CHAPTER FOUR: Africa and Post-Africa, 1957–1974

Olive Jensen Theisen University of North Texas Press PDF

Africa and Post-Africa: 1957–1974




deas for drawings originate from many sources, just as do pieces of a quilt. They might emerge from the depths of an artist’s emotional memories and fantasies or from a draftsman’s powers of observation. The drawings that have been selected for the past three chapters have been expressionistic, emotional, and have come from inner memory as much as a reporter’s observations. Throughout the

first several decades of his career, Biggers’s images were deep and somber impressions of the downtrodden, tragic expressions of the human condition. When asked about this characteristic feature of his early work, Biggers explained that he felt that it was absolutely necessary to show his feelings about what happens to people in poverty. “This to me is what art is all about—showing the spirit of man struggling above the mundane, above the material, above suffering.”1

The influence of Viktor Lowenfeld can perhaps be understood by reviewing

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Medium 9781574412895

CHAPTER 3. BRIDGING PAST AND PRESENT:Africa and after, 1957–1974

Olive Jensen Theisen University of North Texas Press PDF

Chapter 3

Bridging Past and Present:

Africa and After, 1957–1974

The journey to Africa was the most significant of my life’s experiences. Living intimately with the African and understanding something of his problems enabled me to better understand my own. Thus strengthened, I gained a new confidence for the future.

—John Biggers, Ananse: The Web of Life in Africa

u  u  u 

West Africa, July 1957–December 1957

In July of 1957, John Biggers left America with his wife, Hazel, for six months of study in West Africa, funded by a UNESCO grant. The artist kept a careful record of his trip in words, drawings, and photographs, which he later incorporated into a book, Ananse: The Web of Life in Africa, first published in 1962.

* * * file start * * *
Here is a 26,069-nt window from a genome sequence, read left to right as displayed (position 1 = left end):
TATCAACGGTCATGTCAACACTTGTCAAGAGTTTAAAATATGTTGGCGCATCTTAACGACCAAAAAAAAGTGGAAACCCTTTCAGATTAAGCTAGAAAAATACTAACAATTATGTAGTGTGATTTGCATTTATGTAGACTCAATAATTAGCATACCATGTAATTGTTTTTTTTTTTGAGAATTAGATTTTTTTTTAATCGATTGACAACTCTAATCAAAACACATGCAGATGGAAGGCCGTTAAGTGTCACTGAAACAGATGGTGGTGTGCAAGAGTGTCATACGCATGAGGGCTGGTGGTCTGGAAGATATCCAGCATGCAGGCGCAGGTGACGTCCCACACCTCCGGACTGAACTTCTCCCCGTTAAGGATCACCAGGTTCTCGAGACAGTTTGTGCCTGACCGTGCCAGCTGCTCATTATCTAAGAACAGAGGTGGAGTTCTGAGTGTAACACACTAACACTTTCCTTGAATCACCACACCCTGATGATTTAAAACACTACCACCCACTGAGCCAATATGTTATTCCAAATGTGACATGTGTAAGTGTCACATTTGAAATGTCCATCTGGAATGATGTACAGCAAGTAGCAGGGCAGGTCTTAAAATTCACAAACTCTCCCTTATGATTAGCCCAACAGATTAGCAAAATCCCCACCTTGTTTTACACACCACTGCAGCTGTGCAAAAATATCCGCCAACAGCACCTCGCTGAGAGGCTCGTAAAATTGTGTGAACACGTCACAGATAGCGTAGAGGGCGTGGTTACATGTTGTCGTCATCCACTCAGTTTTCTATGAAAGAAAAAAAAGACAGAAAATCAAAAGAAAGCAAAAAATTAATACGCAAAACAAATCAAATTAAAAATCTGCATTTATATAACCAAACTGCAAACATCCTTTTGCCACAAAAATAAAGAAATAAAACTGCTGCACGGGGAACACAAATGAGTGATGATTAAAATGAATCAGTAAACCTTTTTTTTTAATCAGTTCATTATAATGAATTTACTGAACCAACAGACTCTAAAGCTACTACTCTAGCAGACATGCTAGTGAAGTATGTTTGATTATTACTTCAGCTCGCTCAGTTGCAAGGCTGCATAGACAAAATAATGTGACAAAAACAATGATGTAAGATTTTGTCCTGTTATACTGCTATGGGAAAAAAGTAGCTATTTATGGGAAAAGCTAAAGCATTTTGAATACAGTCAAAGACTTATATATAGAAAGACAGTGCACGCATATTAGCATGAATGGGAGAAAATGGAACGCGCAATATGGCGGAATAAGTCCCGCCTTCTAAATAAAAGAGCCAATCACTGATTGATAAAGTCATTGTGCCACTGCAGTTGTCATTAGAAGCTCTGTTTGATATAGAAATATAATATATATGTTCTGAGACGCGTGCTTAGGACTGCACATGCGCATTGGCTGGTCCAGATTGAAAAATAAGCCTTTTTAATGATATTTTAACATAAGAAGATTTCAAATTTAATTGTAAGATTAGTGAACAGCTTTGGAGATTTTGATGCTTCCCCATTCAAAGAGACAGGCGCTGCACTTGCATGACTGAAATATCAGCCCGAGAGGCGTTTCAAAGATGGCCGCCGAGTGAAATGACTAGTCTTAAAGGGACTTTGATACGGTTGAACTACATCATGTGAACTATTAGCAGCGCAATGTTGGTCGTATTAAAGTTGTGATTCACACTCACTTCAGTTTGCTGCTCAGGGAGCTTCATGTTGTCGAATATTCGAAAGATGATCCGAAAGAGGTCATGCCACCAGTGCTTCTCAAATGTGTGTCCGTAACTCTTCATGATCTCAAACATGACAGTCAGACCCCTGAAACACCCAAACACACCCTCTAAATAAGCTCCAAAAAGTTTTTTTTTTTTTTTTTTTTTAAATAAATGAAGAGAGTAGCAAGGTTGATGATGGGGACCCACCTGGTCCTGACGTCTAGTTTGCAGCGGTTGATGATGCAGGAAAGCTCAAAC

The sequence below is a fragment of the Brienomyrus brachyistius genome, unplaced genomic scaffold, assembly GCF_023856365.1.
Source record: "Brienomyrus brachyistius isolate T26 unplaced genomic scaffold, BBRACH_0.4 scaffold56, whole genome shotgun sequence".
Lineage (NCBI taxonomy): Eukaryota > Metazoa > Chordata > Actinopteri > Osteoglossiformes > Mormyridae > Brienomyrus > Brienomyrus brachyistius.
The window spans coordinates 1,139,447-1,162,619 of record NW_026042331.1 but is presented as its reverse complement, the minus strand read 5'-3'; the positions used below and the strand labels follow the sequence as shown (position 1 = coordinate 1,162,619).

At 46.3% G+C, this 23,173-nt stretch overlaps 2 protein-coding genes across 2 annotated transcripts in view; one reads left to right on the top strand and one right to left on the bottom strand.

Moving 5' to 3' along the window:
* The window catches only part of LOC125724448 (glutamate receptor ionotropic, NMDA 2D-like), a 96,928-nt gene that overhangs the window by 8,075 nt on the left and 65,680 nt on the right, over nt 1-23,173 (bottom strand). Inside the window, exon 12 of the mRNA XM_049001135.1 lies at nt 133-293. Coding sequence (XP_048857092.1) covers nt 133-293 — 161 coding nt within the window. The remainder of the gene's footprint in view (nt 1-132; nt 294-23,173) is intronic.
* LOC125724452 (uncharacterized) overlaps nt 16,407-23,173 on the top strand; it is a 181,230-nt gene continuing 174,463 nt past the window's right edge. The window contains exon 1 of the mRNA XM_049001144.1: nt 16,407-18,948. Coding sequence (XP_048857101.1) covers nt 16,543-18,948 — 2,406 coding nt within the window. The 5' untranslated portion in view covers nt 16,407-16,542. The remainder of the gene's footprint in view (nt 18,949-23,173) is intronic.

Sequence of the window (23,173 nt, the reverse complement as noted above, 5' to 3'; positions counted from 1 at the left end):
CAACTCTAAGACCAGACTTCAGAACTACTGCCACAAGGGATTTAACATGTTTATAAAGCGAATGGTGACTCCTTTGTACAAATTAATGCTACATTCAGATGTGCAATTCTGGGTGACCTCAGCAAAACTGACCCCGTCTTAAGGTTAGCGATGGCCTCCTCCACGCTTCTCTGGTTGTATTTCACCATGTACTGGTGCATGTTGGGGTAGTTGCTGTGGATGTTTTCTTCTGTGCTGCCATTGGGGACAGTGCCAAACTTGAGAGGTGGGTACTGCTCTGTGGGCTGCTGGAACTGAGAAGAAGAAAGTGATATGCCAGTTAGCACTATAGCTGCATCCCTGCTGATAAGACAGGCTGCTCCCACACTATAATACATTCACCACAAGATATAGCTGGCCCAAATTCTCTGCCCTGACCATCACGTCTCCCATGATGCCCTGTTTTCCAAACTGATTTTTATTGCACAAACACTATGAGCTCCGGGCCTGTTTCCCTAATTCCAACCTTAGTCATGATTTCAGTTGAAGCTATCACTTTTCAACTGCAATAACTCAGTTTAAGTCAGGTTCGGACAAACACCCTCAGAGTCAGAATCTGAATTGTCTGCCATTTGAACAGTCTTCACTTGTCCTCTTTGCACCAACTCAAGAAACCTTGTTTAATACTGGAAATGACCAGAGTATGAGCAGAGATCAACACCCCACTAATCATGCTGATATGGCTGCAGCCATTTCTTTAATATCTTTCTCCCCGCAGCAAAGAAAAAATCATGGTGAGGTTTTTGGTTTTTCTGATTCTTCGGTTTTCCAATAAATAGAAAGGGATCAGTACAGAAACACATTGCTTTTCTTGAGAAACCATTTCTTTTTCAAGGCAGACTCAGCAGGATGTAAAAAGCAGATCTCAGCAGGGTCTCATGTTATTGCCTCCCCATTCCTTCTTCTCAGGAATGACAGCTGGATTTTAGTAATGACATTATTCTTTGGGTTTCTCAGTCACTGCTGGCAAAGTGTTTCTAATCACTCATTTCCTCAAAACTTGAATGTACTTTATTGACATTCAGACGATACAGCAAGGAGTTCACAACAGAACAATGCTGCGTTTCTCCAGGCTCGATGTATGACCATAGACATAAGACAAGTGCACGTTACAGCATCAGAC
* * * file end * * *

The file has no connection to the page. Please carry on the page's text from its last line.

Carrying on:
In Ananse, he wrote of his thoughts in flight, as his plane approached the coast of Africa: “As an American Negro, my lifelong desire had been to bridge the gap between African and American culture. When I was an art student …Viktor

Lowenfeld taught us something about the noble meaning of African sculpture.”

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Medium 9780253008145

NINE Vulnerability Unveiled: Lubna’s Pants and Humanitarian Visibility on the Verge of Sudan’s Secession • AMAL HASSAN FADLALLA

Edited by Elisha P Renne Indiana University Press ePub

Journalist Lubna Ahmed Al-Hussein traveled to France to sign a book based on her story on the 23rd of November, 2009. Internet sales of her book . . . reached half a million copies, each selling for 18 Euros, 6% of which will go to Lubna. Lubna told reporters that the book will be translated into various languages.

—Reuters (Paris), 2009

In July 2009, the transnational media circulated news about yet another grave human rights violation perpetrated by Sudan’s Islamist regime, the latest in a series of violent crimes against humanity.1 Lubna Al-Hussein, dubbed “the pants journalist” for wearing pants in public and hence countermanding the prevailing dress code of modest body covering, was sentenced to flogging after an arrest by the public order police in Sudan. This case became one of the most widely reported narratives about the subordination of Muslim women in the world.2 Lubna was arrested, along with twelve other women, in a public restaurant in Khartoum and charged with disturbing public order by dressing indecently. Lubna contested the immodesty charge by addressing the media and arguing that at the time of her arrest she was wearing baggy pants, a long blouse with long sleeves, and a headscarf.

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Medium 9780253005984

1 Beyond the Ghetto Walls: Shtetl to Nation in Photography by Alter Kacyzne and Moshe Vorobeichic

Carol Zemel Indiana University Press ePub